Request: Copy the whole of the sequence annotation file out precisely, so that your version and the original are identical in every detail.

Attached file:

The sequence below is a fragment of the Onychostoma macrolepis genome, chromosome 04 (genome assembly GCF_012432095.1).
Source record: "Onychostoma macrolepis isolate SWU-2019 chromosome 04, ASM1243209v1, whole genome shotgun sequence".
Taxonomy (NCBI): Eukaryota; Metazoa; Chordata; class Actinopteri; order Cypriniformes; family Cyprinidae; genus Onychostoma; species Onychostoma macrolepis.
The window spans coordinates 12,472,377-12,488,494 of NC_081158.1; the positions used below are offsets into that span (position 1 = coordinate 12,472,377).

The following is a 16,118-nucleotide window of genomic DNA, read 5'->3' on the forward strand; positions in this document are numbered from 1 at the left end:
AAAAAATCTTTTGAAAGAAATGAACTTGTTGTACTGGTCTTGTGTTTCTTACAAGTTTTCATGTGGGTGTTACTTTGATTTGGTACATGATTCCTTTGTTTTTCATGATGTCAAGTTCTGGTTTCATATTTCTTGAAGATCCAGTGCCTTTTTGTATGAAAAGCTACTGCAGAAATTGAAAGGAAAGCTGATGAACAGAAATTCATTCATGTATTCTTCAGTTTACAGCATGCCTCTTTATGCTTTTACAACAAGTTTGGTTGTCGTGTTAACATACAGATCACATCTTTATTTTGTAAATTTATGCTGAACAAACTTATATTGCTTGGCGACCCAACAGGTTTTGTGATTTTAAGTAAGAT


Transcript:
The sequence below is a fragment of the Onychostoma macrolepis genome, chromosome 04 (genome assembly GCF_012432095.1).
Source record: "Onychostoma macrolepis isolate SWU-2019 chromosome 04, ASM1243209v1, whole genome shotgun sequence".
Taxonomy (NCBI): Eukaryota; Metazoa; Chordata; class Actinopteri; order Cypriniformes; family Cyprinidae; genus Onychostoma; species Onychostoma macrolepis.
The window spans coordinates 12,472,377-12,488,494 of NC_081158.1; the positions used below are offsets into that span (position 1 = coordinate 12,472,377).

The following is a 16,118-nucleotide window of genomic DNA, read 5'->3' on the forward strand; positions in this document are numbered from 1 at the left end:
AAAAAATCTTTTGAAAGAAATGAACTTGTTGTACTGGTCTTGTGTTTCTTACAAGTTTTCATGTGGGTGTTACTTTGATTTGGTACATGATTCCTTTGTTTTTCATGATGTCAAGTTCTGGTTTCATATTTCTTGAAGATCCAGTGCCTTTTTGTATGAAAAGCTACTGCAGAAATTGAAAGGAAAGCTGATGAACAGAAATTCATTCATGTATTCTTCAGTTTACAGCATGCCTCTTTATGCTTTTACAACAAGTTTGGTTGTCGTGTTAACATACAGATCACATCTTTATTTTGTAAATTTATGCTGAACAAACTTATATTGCTTGGCGACCCAACAGGTTTTGTGATTTTAAGTAAGAT